We are being conned by those who created the illegal problem and want it to continue because they have power and want more money and find lobbyists to be a better investment than paying young Americans to work.
I have seen flyers in Latin America offering to truck you up to work illegally in Arizona, circulated by employers.


Last edited by keycocker on Sat Jun 15, 2013 6:52 pm; edited 1 time in total
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swchandler



Joined: 08 Nov 1993
Posts: 5966

PostPosted: Sat Jun 15, 2013 1:42 pm    Post subject: Reply with quote

techno900, I think the thing that you keep overlooking is that legal residency and eventual citizenship will be predicated on a well documented history of both work and residency. It's not like a fresh flow of illegal immigrants can easily continue to upset the game plan as they have for years. However, as many of us seem to agree, a strict identification system must be instituted and enforced. Of course, it's still possible for new illegals to find a way in and attempt to find employment from private citizens that ignore new laws. However, if strong enforcement of known day laborer sites is employed, that would make it awfully tough to find work. Without regular work, it's pretty hard to live here.

Even if immigration reform is passed, there can be many problematic issues that arise. One not mentioned a lot is direct family presently located in Mexico and other Hispanic nations. I don't know what the ratio is for males versus female illegal immigrants now here, but I think it's safe to say that there is more likely to be significantly more males. How do we address a potentially high number of direct family members like wives and children currently living outside the US? While an illegal immigrant might elect legal residency and a potential path to citizenship, that person will undoubtedly want to bring their family here. What will the limits be? Just wives, husbands and children, or would that be expanded to also include parents, brothers and sisters? No doubt, a tough issue to grapple with.
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nw30



Joined: 21 Dec 2008
Posts: 1858
Location: The eye of the universe, Cen. Cal. coast

PostPosted: Sat Jun 15, 2013 5:37 pm    Post subject: Reply with quote

techno900 wrote:
Assuming what iso says is true, that clearly explains the lack of enforcement. Political leaders would not likely admit to this, even if they knew it was true.

So what happens if the illegals don't buy into the reform and choose to stay on the same track, knowing that enforcement for law abiding illegals is non existent?

All of this may just be political pandering to the Latinos to get their votes.

What you don't hear much about, but is out there are the legal Latinos that have trouble finding work because the illegals fill all the manual labor jobs at lower wages. Not all Latinos want the reform.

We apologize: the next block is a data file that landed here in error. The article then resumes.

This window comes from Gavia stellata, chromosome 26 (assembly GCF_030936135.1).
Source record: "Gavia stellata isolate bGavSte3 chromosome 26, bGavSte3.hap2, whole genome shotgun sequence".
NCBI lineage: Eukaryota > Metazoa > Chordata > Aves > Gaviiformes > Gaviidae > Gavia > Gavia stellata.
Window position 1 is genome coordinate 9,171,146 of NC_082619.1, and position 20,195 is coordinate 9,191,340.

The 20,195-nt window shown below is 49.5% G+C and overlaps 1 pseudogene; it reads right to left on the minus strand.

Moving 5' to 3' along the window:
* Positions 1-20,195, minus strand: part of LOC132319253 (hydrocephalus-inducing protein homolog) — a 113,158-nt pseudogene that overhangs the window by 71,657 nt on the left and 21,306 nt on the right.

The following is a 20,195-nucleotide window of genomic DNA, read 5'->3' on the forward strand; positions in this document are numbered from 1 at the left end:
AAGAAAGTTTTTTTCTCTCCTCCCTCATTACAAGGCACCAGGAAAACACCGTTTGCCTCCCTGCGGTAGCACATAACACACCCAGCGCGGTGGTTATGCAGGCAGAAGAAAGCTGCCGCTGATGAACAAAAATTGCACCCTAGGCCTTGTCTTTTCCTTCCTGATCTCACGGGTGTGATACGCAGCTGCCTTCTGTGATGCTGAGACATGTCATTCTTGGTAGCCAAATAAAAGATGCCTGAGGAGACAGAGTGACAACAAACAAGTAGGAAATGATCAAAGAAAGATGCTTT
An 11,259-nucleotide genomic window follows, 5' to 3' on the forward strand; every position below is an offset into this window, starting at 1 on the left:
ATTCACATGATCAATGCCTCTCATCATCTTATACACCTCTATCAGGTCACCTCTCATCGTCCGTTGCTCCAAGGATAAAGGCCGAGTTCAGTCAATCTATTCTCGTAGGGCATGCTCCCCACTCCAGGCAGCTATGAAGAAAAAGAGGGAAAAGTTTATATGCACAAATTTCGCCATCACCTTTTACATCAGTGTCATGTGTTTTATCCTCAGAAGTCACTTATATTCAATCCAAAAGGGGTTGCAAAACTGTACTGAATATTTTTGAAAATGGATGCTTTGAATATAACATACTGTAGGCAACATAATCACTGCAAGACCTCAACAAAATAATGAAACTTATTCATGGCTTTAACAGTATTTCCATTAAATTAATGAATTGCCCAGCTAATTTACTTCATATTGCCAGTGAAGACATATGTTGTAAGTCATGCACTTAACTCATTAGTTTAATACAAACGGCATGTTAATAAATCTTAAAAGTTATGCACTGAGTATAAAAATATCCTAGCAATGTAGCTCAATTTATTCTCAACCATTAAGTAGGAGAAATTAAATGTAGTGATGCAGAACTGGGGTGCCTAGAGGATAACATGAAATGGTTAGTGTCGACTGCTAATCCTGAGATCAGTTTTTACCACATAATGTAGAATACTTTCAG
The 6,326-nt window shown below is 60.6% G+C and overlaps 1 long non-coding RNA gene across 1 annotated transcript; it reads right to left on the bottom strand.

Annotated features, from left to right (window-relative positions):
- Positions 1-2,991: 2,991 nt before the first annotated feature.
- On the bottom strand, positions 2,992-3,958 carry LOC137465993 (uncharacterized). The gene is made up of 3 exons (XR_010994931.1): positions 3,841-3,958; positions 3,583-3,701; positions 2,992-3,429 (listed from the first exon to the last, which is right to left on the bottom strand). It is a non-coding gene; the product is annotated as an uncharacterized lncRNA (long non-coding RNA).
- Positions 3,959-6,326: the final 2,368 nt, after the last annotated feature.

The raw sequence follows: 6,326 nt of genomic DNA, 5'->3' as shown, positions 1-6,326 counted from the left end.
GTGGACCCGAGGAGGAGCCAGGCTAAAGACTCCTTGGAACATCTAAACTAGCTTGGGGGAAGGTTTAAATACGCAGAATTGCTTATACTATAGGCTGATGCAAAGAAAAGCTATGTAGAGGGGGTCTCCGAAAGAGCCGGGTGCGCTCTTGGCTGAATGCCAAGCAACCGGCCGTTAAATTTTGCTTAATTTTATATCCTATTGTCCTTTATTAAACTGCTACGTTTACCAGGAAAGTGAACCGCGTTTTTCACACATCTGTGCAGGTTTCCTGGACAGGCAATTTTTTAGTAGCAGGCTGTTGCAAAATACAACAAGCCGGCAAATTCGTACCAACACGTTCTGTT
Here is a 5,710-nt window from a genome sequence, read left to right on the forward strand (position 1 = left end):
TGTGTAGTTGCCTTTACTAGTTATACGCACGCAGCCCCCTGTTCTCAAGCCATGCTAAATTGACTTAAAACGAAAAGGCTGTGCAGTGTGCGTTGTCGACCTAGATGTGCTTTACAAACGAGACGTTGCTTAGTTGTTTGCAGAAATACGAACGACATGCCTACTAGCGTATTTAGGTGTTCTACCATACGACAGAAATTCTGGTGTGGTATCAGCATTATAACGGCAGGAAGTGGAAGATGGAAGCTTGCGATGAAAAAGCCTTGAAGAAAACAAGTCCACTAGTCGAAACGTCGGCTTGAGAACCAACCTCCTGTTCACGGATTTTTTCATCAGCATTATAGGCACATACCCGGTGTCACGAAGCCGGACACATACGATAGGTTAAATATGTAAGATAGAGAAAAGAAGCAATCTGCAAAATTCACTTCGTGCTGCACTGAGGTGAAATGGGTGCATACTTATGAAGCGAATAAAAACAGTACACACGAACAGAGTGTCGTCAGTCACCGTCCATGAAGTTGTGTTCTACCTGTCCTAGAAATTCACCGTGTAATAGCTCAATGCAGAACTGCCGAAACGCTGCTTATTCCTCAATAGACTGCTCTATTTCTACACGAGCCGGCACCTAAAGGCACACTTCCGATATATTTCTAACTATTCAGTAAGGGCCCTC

If I am an employer looking for skilled or unskilled labor, knowing that there is no enforcement of the immigration laws, why would I hire a legal worker at $7 per hour when I have an unlimited supply of illegal workers at $4 per hour?

We have all the field workers we need already, but they are too busy sitting all day long, watching TV, playing cards, and pumping iron in our prisons. Put those lazy cons to work!!!

_________________
I don't drink the 'cool' aid, I drink tequila, it's more honest.
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isobars



Joined: 12 Dec 1999
Posts: 14464

PostPosted: Sun Jun 16, 2013 9:13 am    Post subject: Reply with quote

nw30 wrote:
We have all the field workers we need

Not around here in one of the nation's foremost agricultural areas. Some crops rot in the fields due to unavailability of labor. Most Americans are too lazy to accept the hardships the migrant pickers endure, including living on the ground and working six days a week from I-think-I-can-see-light until late evening. And why should they, when the government pays them to sit on their asses and guarantees them ever-bigger bucks to flip burgers?
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techno900



Joined: 28 Mar 2001
Posts: 1518

PostPosted: Sun Jun 16, 2013 9:27 am    Post subject: Reply with quote

swchandler said:
Quote:
techno900, I think the thing that you keep overlooking is that legal residency and eventual citizenship will be predicated on a well documented history of both work and residency.

I am not overlooking this, but it's hard for me to imagine the staffing needs and bureaucracy to manage this and get it right. How many of the 11 million have "a well documented history of work and residency" with their real name?
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swchandler



Joined: 08 Nov 1993
Posts: 5966

PostPosted: Sun Jun 16, 2013 1:53 pm    Post subject: Reply with quote

Like I mentioned earlier, let's transfer those existing government employees working on the War on Drugs to a more productive and useful effort managing our illegal immigrant problem. The War on Drugs has proven to be such a worthless effort that never had a chance of success, so let's change gears and get things on the right track. For more serious drug problems, let's let the local county sheriffs and city police handle it. Also, through legalization of marijuana, there's not only a great source of tax revenue to fund many useful projects, but that would easily free up police resources to focus on more serious crimes.